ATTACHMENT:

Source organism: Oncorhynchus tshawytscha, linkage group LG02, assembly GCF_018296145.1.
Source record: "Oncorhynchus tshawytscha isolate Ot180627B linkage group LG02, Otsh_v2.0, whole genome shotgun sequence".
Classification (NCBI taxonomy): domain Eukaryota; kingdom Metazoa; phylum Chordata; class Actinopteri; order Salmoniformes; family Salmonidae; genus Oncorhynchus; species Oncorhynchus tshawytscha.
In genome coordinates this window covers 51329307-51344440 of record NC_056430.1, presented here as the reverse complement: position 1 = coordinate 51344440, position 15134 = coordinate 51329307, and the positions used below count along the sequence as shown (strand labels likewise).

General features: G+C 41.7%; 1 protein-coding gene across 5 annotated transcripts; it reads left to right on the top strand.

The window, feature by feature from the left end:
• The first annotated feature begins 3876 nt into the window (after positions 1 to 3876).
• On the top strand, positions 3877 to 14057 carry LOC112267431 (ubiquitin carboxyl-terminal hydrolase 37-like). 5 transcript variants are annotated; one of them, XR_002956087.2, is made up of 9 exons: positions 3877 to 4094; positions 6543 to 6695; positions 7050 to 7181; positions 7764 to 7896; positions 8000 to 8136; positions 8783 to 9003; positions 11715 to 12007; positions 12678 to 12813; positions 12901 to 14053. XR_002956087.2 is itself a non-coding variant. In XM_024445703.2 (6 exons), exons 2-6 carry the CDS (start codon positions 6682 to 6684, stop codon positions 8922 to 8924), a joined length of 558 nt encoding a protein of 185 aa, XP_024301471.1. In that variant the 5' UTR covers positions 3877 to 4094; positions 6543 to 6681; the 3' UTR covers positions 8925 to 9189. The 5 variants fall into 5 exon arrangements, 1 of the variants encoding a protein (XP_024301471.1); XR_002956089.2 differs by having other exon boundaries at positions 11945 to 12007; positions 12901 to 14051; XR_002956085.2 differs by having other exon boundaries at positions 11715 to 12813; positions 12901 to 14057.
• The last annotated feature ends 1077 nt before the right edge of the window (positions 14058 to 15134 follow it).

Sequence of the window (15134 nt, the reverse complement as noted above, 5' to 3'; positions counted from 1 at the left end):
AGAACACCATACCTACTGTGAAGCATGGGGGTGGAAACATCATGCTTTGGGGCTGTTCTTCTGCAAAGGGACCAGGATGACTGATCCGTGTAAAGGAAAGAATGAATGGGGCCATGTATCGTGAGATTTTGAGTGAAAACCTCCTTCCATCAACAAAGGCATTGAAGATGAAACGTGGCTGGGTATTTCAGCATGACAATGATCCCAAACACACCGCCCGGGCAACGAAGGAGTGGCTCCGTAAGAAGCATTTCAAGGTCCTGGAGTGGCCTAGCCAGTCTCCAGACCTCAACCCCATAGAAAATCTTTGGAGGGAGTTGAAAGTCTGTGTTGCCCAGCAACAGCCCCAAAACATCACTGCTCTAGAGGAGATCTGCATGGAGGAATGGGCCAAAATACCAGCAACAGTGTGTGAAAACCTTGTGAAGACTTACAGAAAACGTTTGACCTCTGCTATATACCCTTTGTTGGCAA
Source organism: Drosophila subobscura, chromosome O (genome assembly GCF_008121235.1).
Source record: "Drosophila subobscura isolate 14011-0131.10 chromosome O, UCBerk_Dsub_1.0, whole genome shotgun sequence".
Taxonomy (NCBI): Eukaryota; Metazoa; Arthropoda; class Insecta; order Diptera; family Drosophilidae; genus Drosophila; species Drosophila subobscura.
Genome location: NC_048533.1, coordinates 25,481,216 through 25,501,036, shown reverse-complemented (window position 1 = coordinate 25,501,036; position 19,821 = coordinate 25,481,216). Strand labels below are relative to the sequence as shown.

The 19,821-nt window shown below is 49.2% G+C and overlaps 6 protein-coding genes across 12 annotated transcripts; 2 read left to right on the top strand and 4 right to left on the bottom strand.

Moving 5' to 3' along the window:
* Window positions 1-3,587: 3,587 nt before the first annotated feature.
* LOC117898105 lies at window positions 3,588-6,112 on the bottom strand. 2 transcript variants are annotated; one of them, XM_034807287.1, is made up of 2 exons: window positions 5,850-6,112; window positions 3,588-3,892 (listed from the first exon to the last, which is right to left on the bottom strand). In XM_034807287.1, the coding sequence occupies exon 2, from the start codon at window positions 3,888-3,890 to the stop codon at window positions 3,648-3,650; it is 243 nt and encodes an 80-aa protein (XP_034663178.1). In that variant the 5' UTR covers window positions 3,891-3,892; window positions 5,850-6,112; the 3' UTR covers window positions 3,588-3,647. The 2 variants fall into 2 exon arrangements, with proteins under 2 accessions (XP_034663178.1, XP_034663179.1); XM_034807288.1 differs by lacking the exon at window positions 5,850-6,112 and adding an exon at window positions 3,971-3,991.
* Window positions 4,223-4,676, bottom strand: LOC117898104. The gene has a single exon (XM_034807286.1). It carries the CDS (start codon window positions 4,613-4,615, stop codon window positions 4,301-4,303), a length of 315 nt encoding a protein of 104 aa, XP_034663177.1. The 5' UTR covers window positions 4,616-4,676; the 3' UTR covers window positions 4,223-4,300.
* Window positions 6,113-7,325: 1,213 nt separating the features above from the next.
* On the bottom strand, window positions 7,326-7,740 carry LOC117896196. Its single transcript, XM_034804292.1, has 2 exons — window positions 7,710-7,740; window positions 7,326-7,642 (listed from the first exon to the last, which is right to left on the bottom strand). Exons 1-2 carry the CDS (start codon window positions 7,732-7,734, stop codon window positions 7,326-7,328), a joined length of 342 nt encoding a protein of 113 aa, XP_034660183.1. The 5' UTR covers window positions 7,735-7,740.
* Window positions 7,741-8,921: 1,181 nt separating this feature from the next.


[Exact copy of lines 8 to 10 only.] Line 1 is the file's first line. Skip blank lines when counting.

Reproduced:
• On the top strand, positions 3877 to 14057 carry LOC112267431 (ubiquitin carboxyl-terminal hydrolase 37-like). 5 transcript variants are annotated; one of them, XR_002956087.2, is made up of 9 exons: positions 3877 to 4094; positions 6543 to 6695; positions 7050 to 7181; positions 7764 to 7896; positions 8000 to 8136; positions 8783 to 9003; positions 11715 to 12007; positions 12678 to 12813; positions 12901 to 14053. XR_002956087.2 is itself a non-coding variant. In XM_024445703.2 (6 exons), exons 2-6 carry the CDS (start codon positions 6682 to 6684, stop codon positions 8922 to 8924), a joined length of 558 nt encoding a protein of 185 aa, XP_024301471.1. In that variant the 5' UTR covers positions 3877 to 4094; positions 6543 to 6681; the 3' UTR covers positions 8925 to 9189. The 5 variants fall into 5 exon arrangements, 1 of the variants encoding a protein (XP_024301471.1); XR_002956089.2 differs by having other exon boundaries at positions 11945 to 12007; positions 12901 to 14051; XR_002956085.2 differs by having other exon boundaries at positions 11715 to 12813; positions 12901 to 14057.
• The last annotated feature ends 1077 nt before the right edge of the window (positions 14058 to 15134 follow it).

Sequence of the window (15134 nt, the reverse complement as noted above, 5' to 3'; positions counted from 1 at the left end):